The Law Of Minor In Possession (MIP)

The Law Of Minor In Possession (MIP)

A charge of MIP is much more than just possession. With summer in full swing, make sure you know the full extent of the DUI law regarding minors in possession.


Summer is here and that means high school graduation, celebrations, and late night or all night bonfires, and most likely alcohol. The warning is always to not drink and drive, but even if a young person consumes alcohol and does not drive there is still criminal liability—not only for themselves but, depending on the circumstances, criminal culpability of other people as well. Consider the overall statute: RCW 66.44.270.  It reads as follows but broken down subsection by subsection.

Section One: The criminalization of providing or permitting consumption

The first section criminalizes the giving of alcohol to a minor or permitting consumption under circumstances under their control and/or supervision.

Section Two: Possession

Section 2 is the law that we traditionally understand to be MIP. However, possession is not limited to the act of physical possession.

So, under 21 and you drink alcohol or possess it, you can face the criminal charge of MIP. Alternatively, if in a public place or a vehicle and you smell like alcohol, AND/OR appear to have drunk, or have an alcohol container full, half, empty, or otherwise appear to be "under the influence," it's a possible MIP. So the net widens in terms of having facts to prosecute.

Section Three: The exceptions

A special section, of the statute, subsection (3) tells us that other sections above don't always apply. It's a section that tells us what is not illegal despite the rules above.

So, in the privacy of the Parental home, when the PARENT of the minor permits it, no MIP, but if the child’s friend consumes, then the Parent faces charges under section 1, but only in so far as the non-child minor.

Section Four: Medical exceptions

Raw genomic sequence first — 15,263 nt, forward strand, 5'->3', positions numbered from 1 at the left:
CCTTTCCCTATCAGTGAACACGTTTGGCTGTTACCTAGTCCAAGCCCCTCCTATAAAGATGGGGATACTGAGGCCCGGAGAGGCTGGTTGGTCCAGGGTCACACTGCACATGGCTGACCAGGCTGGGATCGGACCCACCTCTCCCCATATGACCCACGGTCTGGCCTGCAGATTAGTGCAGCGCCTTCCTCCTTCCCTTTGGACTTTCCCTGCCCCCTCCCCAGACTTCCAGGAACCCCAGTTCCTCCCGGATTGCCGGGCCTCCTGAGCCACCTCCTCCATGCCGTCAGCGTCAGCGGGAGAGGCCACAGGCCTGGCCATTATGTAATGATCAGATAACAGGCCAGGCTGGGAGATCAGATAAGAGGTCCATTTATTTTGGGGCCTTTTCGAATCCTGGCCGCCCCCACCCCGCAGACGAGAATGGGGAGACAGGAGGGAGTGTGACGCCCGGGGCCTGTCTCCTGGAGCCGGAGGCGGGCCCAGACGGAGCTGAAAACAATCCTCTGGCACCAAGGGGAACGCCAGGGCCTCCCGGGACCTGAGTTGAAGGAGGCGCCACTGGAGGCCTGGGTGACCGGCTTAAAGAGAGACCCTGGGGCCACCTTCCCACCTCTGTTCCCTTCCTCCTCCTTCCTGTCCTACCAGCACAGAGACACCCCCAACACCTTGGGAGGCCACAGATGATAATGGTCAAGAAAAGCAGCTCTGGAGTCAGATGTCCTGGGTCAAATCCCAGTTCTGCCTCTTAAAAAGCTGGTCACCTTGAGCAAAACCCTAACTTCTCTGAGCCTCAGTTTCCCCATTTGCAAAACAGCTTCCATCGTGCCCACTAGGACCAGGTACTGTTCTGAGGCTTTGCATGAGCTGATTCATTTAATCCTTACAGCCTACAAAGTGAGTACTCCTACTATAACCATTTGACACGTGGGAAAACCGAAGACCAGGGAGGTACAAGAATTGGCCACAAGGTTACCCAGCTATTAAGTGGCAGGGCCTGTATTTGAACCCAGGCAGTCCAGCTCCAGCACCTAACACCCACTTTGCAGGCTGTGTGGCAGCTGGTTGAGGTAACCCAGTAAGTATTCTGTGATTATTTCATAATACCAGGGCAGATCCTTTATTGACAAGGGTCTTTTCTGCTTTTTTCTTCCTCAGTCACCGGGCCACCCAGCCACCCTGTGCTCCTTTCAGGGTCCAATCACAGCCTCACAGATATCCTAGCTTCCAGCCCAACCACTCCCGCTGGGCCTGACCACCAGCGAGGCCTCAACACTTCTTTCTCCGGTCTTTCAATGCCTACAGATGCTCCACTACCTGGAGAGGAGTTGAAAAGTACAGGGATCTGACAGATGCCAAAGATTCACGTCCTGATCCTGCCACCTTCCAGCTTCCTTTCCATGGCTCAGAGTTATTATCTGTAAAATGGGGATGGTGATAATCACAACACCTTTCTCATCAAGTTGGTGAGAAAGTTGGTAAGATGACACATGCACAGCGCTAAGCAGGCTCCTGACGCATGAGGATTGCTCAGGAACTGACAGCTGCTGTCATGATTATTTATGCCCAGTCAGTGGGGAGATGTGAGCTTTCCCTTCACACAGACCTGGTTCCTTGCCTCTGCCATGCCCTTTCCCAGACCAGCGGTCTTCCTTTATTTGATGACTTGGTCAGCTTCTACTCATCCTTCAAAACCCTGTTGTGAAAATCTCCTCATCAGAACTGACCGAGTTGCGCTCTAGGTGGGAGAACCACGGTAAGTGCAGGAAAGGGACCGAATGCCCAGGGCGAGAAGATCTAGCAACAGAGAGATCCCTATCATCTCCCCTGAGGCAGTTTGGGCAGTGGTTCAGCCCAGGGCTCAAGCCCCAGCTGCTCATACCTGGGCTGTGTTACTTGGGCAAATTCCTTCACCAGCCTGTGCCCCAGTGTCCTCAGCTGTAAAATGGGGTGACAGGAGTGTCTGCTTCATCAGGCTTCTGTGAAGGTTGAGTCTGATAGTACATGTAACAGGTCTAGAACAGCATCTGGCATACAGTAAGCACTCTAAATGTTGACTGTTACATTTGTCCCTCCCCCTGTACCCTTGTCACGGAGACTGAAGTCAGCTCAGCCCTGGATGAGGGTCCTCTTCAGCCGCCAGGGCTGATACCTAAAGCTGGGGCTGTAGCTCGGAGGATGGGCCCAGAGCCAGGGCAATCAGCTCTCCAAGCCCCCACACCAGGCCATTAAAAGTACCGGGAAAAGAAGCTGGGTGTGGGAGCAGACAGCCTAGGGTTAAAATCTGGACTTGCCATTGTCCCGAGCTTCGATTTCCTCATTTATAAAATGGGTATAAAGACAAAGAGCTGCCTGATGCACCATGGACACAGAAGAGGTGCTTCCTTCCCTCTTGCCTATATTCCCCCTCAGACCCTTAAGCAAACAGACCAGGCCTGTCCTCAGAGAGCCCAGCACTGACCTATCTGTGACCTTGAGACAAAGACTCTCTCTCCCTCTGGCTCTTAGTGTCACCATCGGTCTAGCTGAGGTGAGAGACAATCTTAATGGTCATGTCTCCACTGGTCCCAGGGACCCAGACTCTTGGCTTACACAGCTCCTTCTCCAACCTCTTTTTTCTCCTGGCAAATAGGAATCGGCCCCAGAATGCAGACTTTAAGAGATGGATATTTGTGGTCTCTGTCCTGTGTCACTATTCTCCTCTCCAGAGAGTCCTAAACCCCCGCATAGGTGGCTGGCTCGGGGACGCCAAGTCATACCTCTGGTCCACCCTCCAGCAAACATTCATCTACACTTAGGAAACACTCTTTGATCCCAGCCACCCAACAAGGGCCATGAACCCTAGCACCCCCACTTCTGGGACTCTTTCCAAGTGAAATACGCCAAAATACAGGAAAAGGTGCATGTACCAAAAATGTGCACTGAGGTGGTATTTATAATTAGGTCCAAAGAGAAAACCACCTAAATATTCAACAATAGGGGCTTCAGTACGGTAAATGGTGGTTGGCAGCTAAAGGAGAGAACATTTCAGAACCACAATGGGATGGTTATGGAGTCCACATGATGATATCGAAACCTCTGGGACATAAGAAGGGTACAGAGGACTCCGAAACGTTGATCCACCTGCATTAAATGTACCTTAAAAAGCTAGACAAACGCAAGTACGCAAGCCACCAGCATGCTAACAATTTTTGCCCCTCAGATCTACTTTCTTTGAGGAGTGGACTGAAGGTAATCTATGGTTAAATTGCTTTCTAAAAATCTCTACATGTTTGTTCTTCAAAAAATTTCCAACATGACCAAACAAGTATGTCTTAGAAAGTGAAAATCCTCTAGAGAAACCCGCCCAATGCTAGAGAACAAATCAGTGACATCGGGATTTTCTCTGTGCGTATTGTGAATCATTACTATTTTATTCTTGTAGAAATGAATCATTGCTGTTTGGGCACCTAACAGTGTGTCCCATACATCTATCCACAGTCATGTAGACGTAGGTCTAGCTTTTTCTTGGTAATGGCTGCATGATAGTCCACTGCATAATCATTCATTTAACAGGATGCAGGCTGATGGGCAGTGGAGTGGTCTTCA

A further exception:

Alcohol for medicinal purposes are few and far between these days, but fairly obvious exceptions here that reiterate the Parental right, as well as making sure doctors and dentist are not criminalized.

Section Five: Religious exceptions

Another exception is during religious services and ceremony but only as much as necessary. The challenge to the law here may well be whether the religion is recognized as such, and what is "necessary".

Section Six: Special permit

Subsection (6) permits MIP by way of special "permit".

So, here we have an exception to make sure the education of minors, who do not actually consume do not fall prey to enforcement of MIP law as well as protect their teachers, but as you can see, very regulated.

Section Seven: Safe harbors

The remaining sections speak to a form of safe harbor for the benefit of health and wellness of a minor who may have drunk too much illegally, but those who help are not prosecuted, and their initial act of MIP cannot be proven by evidence separate from the evidence of their medical need.

Section Eight: Ensures future licensing

Finally, the last section makes it clear that a commission of a MIP while under age 21 will not prohibit future licensing in the alcohol service/sale industry.

As evidenced by this blog, it should be obvious that the crime of MIP covers a wide variety of behaviors and even allows for the prosecution of non-minors, who play a role in permitting or "furnishing" alcohol. Every violation of the statute is a Gross Misdemeanor, and that means under 21 or over 21, the maximum sentence is 364 days jail and/or $5,000.00 fine. There is no minimum sentence, thus upon a conviction, the Judge can sentence up to the maximum however s/he thinks is appropriate given the facts of the case. A consequence, the charge of MiP, is among the most serious of misdemeanors and should never be defended without the assistance of a lawyer who focuses on alcohol related offenses.